Major League Baseball teams have until this Friday to add eligible minor league players to their 40-man rosters in order to keep other organizations from selecting them in the Rule 5 draft that will take place on the final day of the winter meetings during the second week of December. Some teams have already begun to make their additions.

The fact that there was not a season played is going to bring about a lot of uncertainties, both for teams when it comes to protecting players, and for teams when it comes to potentially selecting players. Some of that can be mitigated by the fact that teams did have alternate sites with expanded 60-man player pools and many, but not all teams did at least join into sharing video and data (Trackman). That does give teams information on players from other organizations that isn’t available to us in the public sphere.

So, who is eligible for this year’s Rule 5 Draft? When it comes to players who were draft eligible, high school players selected in the 2016 draft or earlier as well as college players selected in the 2017 draft or earlier who are not on the 40-man roster.

There aren’t any high school pitchers from the 2016 high school draft class that fall in as relievers, so scratch that section off of the list. When looking at the 2017 college draft class for relievers there’s not much, either. But it’s not completely empty. In the 16th round the team selected Ryan Nutof out of the University of Michigan.

During the 2019 season he split time between Daytona and Chattanooga, with more time coming with the Tortugas. In Advanced-A with Daytona he posted a 2.61 ERA in 31.0 innings with eight walks – three of which were intentional – and 39 strikeouts – all of which were also intentional. He struggled a bit when he headed to Double-A with the Lookouts, posting a 5.89 ERA in 18.1 innings with nine walks (two intentional) and 17 strikeouts. As we wrote about two weeks ago, Nutof picked up some velocity in 2020 and was showing off a 98 MPH fastball in instructional league. He’s always missed bats, and with more velocity, that bodes well. The flip side is that he did struggle in Double-A a bit – granted it was in a small sample size.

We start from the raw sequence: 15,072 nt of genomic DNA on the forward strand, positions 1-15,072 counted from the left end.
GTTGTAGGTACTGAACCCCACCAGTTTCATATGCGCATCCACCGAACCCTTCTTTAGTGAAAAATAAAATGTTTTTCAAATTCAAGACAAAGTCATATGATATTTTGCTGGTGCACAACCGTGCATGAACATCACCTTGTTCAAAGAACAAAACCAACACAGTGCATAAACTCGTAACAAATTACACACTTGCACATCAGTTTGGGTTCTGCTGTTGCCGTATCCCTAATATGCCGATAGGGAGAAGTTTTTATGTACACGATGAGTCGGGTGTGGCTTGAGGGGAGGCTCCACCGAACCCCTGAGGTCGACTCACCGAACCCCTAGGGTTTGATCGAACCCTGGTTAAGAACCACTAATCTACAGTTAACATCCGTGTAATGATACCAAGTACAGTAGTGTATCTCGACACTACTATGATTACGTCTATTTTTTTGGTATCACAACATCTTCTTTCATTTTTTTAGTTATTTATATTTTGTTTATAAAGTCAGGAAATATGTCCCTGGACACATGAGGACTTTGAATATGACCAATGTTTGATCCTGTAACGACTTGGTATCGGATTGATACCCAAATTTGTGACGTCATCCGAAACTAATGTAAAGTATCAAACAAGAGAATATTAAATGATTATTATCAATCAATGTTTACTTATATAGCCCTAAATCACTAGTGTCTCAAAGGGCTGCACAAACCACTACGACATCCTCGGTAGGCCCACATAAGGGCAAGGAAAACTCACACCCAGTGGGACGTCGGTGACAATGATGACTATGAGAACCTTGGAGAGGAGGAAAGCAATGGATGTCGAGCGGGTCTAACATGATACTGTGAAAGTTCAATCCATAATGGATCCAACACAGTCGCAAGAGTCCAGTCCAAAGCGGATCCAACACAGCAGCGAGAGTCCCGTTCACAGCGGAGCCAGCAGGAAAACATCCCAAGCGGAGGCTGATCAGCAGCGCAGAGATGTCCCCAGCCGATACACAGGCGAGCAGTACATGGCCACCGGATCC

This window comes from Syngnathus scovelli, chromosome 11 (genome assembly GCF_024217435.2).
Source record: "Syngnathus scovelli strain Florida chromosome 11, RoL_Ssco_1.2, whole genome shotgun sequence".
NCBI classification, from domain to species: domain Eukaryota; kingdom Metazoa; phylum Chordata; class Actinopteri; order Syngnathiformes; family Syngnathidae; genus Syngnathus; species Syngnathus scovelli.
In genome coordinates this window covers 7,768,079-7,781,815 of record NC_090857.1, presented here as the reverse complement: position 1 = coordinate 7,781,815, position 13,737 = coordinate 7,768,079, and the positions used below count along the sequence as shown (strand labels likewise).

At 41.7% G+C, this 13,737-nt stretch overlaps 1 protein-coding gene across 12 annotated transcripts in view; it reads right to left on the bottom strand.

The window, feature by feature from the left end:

There are some players from past years that could be of intrigue, but if a player went unselected in the past, and wasn’t on the field this year – it’s just a tough sell. When looking at the guys who were on the field, over at Prasco Park, you have Joel Kuhnel and Brandon Finnegan. Kuhnel was placed on waivers near the end of the season and cleared them – a sign that no team was willing to take a shot on him when they had the right to option him. Making him a Rule 5 pick would mean he would have to stick to the big league roster all year, which would make the pick a bit confusing given how things played out.

With Brandon Finnegan, it’s been a long time since he was last successful on the mound, whether it’s the big leagues or the minor leagues, and that makes it a tough sell that someone would select him unless he showed big strides at Prasco Park that we aren’t aware of that other teams are – which is certainly a possibility.

9 Responses

  1. Devin

    Out of every eligible player, who do you think the Reds will protect? Who do you think may be selected?

    • Doug Gray

      I think it’ll be O’Brien and Gutierrez. I wouldn’t be surprised to see one more guy – who, I don’t know – but someone the team knows made big strides that we just didn’t get info on that they did. Maybe it was a guy that was at Prasco, like Friedl. Maybe it’s a pitcher like Nutof or Solomon who picked up some velo.

  2. MK

    To me Finnegan would be a legit Rule 5 pick. Being left handed and a past positive MLB history, it would be worth a $50,000 look see in Spring Training. Kuhnel is also attractive

    • Doug Gray

      Yeah, I don’t understand the Kuhnel thing. How did no team pick him up when he went on waivers? I can’t make sense of it. But, teams also don’t ask for my opinion on this stuff.

    • Doug Gray

      I knew I’d forget someone.

      That said, I’d be very surprised if someone selected him. He’s got the “lefty” thing working in his favor. But in a day and age when everyone throws mid-90’s or harder it’s tough to see someone taking him without having dominant stats while being a guy that works in the low 90’s. I guess we’ll find out at some point in the next six hours if the Reds think he’d be selected or not.